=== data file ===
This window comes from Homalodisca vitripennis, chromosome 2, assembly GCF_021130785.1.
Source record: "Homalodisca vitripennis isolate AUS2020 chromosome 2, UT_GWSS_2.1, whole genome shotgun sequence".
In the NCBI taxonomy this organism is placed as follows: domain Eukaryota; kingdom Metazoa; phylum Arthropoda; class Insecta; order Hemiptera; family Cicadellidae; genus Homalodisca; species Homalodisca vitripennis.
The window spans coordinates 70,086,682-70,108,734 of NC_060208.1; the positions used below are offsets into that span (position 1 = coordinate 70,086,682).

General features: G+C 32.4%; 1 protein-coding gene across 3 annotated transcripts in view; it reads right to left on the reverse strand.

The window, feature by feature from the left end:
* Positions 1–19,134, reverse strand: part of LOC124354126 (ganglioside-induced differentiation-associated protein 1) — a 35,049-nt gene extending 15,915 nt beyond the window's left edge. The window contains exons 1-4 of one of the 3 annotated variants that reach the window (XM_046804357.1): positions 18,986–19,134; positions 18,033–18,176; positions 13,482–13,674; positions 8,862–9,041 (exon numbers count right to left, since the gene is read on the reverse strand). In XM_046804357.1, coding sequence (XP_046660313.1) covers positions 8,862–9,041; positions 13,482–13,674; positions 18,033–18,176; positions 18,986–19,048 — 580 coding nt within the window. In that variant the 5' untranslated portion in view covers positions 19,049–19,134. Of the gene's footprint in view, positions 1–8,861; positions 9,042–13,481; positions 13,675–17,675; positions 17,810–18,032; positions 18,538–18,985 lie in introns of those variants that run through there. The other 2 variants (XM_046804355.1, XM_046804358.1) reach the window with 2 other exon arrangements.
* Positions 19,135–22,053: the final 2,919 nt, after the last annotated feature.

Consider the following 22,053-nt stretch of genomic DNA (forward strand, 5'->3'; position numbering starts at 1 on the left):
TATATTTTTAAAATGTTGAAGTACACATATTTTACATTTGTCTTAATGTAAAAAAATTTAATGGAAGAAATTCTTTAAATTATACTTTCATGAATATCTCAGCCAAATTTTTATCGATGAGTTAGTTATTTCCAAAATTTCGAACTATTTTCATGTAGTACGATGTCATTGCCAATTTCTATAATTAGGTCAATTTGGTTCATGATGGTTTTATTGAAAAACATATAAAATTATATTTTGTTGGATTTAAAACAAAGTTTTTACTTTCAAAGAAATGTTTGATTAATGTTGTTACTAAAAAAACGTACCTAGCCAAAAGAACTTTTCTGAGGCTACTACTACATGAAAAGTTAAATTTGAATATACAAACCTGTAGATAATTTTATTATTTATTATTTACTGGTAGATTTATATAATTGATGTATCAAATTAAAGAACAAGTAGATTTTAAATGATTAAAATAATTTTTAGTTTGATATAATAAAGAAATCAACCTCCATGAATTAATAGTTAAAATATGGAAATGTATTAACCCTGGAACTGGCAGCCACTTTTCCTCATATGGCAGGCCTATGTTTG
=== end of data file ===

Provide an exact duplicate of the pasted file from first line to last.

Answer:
This window comes from Homalodisca vitripennis, chromosome 2, assembly GCF_021130785.1.
Source record: "Homalodisca vitripennis isolate AUS2020 chromosome 2, UT_GWSS_2.1, whole genome shotgun sequence".
In the NCBI taxonomy this organism is placed as follows: domain Eukaryota; kingdom Metazoa; phylum Arthropoda; class Insecta; order Hemiptera; family Cicadellidae; genus Homalodisca; species Homalodisca vitripennis.
The window spans coordinates 70,086,682-70,108,734 of NC_060208.1; the positions used below are offsets into that span (position 1 = coordinate 70,086,682).

General features: G+C 32.4%; 1 protein-coding gene across 3 annotated transcripts in view; it reads right to left on the reverse strand.

The window, feature by feature from the left end:
* Positions 1–19,134, reverse strand: part of LOC124354126 (ganglioside-induced differentiation-associated protein 1) — a 35,049-nt gene extending 15,915 nt beyond the window's left edge. The window contains exons 1-4 of one of the 3 annotated variants that reach the window (XM_046804357.1): positions 18,986–19,134; positions 18,033–18,176; positions 13,482–13,674; positions 8,862–9,041 (exon numbers count right to left, since the gene is read on the reverse strand). In XM_046804357.1, coding sequence (XP_046660313.1) covers positions 8,862–9,041; positions 13,482–13,674; positions 18,033–18,176; positions 18,986–19,048 — 580 coding nt within the window. In that variant the 5' untranslated portion in view covers positions 19,049–19,134. Of the gene's footprint in view, positions 1–8,861; positions 9,042–13,481; positions 13,675–17,675; positions 17,810–18,032; positions 18,538–18,985 lie in introns of those variants that run through there. The other 2 variants (XM_046804355.1, XM_046804358.1) reach the window with 2 other exon arrangements.
* Positions 19,135–22,053: the final 2,919 nt, after the last annotated feature.

Consider the following 22,053-nt stretch of genomic DNA (forward strand, 5'->3'; position numbering starts at 1 on the left):
TATATTTTTAAAATGTTGAAGTACACATATTTTACATTTGTCTTAATGTAAAAAAATTTAATGGAAGAAATTCTTTAAATTATACTTTCATGAATATCTCAGCCAAATTTTTATCGATGAGTTAGTTATTTCCAAAATTTCGAACTATTTTCATGTAGTACGATGTCATTGCCAATTTCTATAATTAGGTCAATTTGGTTCATGATGGTTTTATTGAAAAACATATAAAATTATATTTTGTTGGATTTAAAACAAAGTTTTTACTTTCAAAGAAATGTTTGATTAATGTTGTTACTAAAAAAACGTACCTAGCCAAAAGAACTTTTCTGAGGCTACTACTACATGAAAAGTTAAATTTGAATATACAAACCTGTAGATAATTTTATTATTTATTATTTACTGGTAGATTTATATAATTGATGTATCAAATTAAAGAACAAGTAGATTTTAAATGATTAAAATAATTTTTAGTTTGATATAATAAAGAAATCAACCTCCATGAATTAATAGTTAAAATATGGAAATGTATTAACCCTGGAACTGGCAGCCACTTTTCCTCATATGGCAGGCCTATGTTTG